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I think his statement was for extreme swaddling. in the olden days my father was swaddled like a mummy, i mean really tight. Back then it was thought that it would make the baby strait and tall.<br>
My DD would not pee in a swaddle just when i unwrapped her and offered a potty break.
 

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My baby hated being swaddled, and I saw something about it being bad for them, so we stopped doing it. She's much happier now to be free. I don't blame her--I would hate it if somebody swaddled me!
 

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<div style="margin:20px;margin-top:5px;">
<div class="smallfont" style="margin-bottom:2px;">Quote:</div>
<table border="0" cellpadding="6" cellspacing="0" width="99%"><tr><td class="alt2" style="border:1px inset;">
<div>Originally Posted by <strong>Caittune</strong> <a href="/community/forum/post/11613271"><img alt="View Post" class="inlineimg" src="/community/img/forum/go_quote.gif" style="border:0px solid;"></a></div>
<div style="font-style:italic;">we swaddled dd till she was nearly a year. She needed the snugness to settle and fall asleep.<br><br>
I used a miracle blanket which I found to keep her arms snug but left room for her legs to move. She has no problems.</div>
</td>
</tr></table></div>
<img alt="" class="inlineimg" src="http://www.mothering.com/discussions/images/smilies/nod.gif" style="border:0px solid;" title="nod">
 

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I actually don't see the need for swaddling but that is because I do tummy sleeping from birth. The swaddling is needed these days because of the Sleep to back compaign as infants don't sleep well on their back unless we wrap something around them(which to me seems weird to do). Also I am hearing of increase infants/toddlers having 'flat heads' and I worry that if they throw up and I am sleeping they can choke (this happened to my cousin DS and to mine, I tried the back thing for the first 5 days good thing I was right there and flipped him over quickly).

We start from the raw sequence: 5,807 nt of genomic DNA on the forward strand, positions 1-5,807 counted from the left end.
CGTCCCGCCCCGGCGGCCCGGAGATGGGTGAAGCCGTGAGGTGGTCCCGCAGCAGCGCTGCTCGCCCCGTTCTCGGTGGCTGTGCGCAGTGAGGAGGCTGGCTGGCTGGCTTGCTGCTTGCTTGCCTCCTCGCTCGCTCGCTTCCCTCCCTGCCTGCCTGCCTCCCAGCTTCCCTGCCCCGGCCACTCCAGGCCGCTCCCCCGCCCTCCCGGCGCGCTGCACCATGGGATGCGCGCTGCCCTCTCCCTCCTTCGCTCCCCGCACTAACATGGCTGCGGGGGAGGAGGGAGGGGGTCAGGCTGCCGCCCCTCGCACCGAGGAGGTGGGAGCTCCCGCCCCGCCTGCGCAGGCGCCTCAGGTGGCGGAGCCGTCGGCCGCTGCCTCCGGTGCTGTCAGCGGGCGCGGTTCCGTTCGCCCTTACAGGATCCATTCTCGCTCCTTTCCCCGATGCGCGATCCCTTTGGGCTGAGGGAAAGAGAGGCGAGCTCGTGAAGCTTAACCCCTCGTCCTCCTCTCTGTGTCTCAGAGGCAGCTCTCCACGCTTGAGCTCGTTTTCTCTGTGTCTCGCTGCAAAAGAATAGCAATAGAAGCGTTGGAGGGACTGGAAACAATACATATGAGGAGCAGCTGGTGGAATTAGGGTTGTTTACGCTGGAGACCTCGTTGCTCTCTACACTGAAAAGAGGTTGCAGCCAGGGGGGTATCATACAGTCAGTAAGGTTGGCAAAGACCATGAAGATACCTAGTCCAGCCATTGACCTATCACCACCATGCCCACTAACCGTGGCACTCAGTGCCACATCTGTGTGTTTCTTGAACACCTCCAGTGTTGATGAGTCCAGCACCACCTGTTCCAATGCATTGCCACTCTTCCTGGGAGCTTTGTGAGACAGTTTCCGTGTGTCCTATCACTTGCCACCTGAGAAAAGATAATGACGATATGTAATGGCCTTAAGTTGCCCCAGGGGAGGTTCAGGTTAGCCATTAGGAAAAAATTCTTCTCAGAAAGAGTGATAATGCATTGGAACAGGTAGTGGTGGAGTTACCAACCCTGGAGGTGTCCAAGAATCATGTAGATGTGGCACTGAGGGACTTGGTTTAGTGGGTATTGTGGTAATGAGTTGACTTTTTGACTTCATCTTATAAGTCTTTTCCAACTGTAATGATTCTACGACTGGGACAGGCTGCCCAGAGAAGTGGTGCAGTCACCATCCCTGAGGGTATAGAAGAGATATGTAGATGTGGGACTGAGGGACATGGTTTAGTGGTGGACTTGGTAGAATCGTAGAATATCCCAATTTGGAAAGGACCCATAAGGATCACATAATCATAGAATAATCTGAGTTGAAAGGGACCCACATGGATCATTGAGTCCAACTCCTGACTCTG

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I never thought to swaddle - I'd hold my baby close to me and wear them in carriers, which restricted their movement and maybe was swaddle-like. I was always a little weirded out when others thought to swaddle my babies - it didn't happen often, but I usually undid the swaddling right away. <img alt="" class="inlineimg" src="http://www.mothering.com/discussions/images/smilies/smile.gif" style="border:0px solid;" title="smile"> You could swaddle with the legs in froggy position - that should avoid any hip problems if you really want to swaddle and are worried about the hips.
 

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My son never liked being swaddled. My ex did it a couple times when he was a newborn and he kicked himself free every time. I never did it and told him not to because it went against my instincts.... which were telling me he needed to be free. Also, if you co-sleep, swaddling is often not necessary.
 

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I swaddled my son when he was a baby and it worked miracles for us. I did read that Dr. Sears reccomendation, so I used to swaddle my son tightly and then open up the bottom of the swaddle so that his legs and hips were free while his upper body was still swaddled tightly. I also felt this was great for helping to keep my son from getting too hot all wrapped up in the blanket.